Courts reform programme reduces waiting time for trials, says report

Rothesay, Haddington, Stonehaven and Dingwall Sheriff Courts
Image caption Courts around Scotland were closed as part of the reforms

Waiting times for trials in Scotland's courts are being reduced, a report has found.

An evaluation of reforms to the court system, which were announced in 2012, said almost all trials in sheriff courts in 2016 began within 16 weeks.

Two years earlier that figure was half.

The Scottish Courts and Tribunals Service (SCTS) said this was despite a significant increase in case levels, particularly domestic abuse and sexual violence.

The report said the closure of 17 courts - 10 sheriff and seven Justice of the Peace courts - had been successfully implemented, with savings already realised of £2.1m and further annual savings expected of £1.3m.

SCTS said while concerns were expressed that court performance would suffer as a result of the transfer of business from smaller centres, there has been "strong and improved performance".

Image caption There was local opposition to the court closures with protests held

Despite strong local opposition in some cases, the last two courts, Haddington in East Lothian and Dingwall in Ross-shire, closed in February 2015.

It said in all courts, the 16-week waiting period between the first calling availability of a criminal trial was being achieved.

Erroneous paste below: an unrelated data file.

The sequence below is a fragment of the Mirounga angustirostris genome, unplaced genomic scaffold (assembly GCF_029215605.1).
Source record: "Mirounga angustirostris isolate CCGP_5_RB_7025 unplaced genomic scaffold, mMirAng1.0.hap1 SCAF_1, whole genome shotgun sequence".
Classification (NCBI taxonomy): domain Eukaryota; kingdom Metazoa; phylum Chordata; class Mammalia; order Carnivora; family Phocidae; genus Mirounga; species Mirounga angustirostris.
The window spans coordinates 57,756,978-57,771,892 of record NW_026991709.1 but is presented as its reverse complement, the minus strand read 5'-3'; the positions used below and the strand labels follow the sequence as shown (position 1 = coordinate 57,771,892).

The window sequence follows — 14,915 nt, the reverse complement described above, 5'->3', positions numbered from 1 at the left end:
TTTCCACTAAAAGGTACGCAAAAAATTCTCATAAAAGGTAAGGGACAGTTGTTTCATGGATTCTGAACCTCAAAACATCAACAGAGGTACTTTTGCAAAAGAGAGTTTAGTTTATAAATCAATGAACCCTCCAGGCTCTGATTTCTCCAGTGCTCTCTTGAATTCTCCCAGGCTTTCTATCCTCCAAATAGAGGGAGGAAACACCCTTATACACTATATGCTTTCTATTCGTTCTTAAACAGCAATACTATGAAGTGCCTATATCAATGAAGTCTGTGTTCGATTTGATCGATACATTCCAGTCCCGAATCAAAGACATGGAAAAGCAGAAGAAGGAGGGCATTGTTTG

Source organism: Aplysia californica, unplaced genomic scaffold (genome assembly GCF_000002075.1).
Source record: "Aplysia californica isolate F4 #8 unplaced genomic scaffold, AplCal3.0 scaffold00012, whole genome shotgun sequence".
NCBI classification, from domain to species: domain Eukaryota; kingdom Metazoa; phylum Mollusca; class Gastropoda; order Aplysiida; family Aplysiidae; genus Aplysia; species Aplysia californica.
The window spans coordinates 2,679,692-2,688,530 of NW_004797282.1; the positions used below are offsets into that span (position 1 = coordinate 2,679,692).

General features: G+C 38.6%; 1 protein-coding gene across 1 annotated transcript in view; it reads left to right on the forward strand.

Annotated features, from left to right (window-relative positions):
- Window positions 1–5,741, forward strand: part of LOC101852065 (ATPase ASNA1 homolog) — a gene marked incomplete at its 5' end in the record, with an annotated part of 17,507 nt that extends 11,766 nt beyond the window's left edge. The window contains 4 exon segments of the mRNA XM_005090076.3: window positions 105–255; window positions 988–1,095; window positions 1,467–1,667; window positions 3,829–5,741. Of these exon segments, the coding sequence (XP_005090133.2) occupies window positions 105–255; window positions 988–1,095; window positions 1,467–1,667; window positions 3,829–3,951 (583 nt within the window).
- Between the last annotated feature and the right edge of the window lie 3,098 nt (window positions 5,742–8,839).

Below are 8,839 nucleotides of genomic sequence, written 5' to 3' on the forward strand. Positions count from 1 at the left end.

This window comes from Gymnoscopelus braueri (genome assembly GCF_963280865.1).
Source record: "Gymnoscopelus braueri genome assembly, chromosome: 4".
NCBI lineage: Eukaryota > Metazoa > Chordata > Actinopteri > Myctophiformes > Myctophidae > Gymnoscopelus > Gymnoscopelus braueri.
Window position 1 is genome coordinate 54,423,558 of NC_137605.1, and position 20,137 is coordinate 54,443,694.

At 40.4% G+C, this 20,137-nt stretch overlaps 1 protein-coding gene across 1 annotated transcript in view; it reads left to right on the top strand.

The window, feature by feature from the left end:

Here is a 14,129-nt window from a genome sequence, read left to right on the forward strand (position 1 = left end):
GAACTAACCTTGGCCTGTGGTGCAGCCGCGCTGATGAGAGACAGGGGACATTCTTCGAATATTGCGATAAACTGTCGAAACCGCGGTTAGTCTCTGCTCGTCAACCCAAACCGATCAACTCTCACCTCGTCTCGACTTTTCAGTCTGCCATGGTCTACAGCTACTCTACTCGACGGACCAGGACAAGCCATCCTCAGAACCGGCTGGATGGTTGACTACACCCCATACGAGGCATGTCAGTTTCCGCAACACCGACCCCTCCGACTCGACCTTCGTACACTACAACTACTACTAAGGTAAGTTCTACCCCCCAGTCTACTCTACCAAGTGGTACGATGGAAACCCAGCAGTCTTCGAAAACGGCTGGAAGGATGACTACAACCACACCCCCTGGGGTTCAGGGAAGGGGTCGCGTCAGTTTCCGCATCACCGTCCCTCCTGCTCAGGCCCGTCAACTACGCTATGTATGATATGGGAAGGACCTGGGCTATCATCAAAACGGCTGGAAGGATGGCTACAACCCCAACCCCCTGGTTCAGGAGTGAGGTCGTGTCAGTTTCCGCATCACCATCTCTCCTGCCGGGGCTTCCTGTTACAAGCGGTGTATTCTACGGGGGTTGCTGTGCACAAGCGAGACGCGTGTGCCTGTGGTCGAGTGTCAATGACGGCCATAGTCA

But it added this had meant some adjustment to the court programme as there was the risk of crown and defence lawyers not having not sufficient time to prepare their cases.

In civil cases, all courts were meeting the 12-week waiting period for civil proofs and hearings, and in most cases they were significantly below that.

'Radical reforms'

SCTS said: "This level of performance continues to be achieved against the background of a significant increase in case levels in both summary and solemn business, particularly in relation to domestic abuse and sexual offences, with a far greater proportion of these cases proceeding to evidence-led trials.

"In April 2014 the percentage of sheriff courts setting criminal trials at the optimum 16 weeks was 50%, at April 2016 this figure is 95%."

Chief executive Eric McQueen added: "For too long it has been easy to describe our criminal courts as products of the Victorian age.

"Our task now is to bring them right into the 21st Century, not by tinkering at the edges, but by radical digital reform to improve the quality of justice for all concerned.

"Through technology we can to allow children and vulnerable witnesses to give their evidence, and have it examined, outwith the trauma and pressures of the court environment and to modernise the way we do business in summary criminal cases through a digital case management system."

Apart from the closure of sheriff and JP courts, the reform package also aimed to concentrate High Court cases in three centres - Edinburgh, Glasgow and Aberdeen.

In the 2016 calendar year these three sites will provide 88% (3,000) of the 3,425 planned sitting days for trials in the High Court.

SCTS has also invested in the development of two new courtrooms in the Glasgow High Court building to be operational by September 2016.

They will add an additional capacity of 500 sitting days per year, reducing the need for the High Court to sit in designated sheriff courts such as Dunfermline, Livingston and Dumbarton which have been used to hear some trials.

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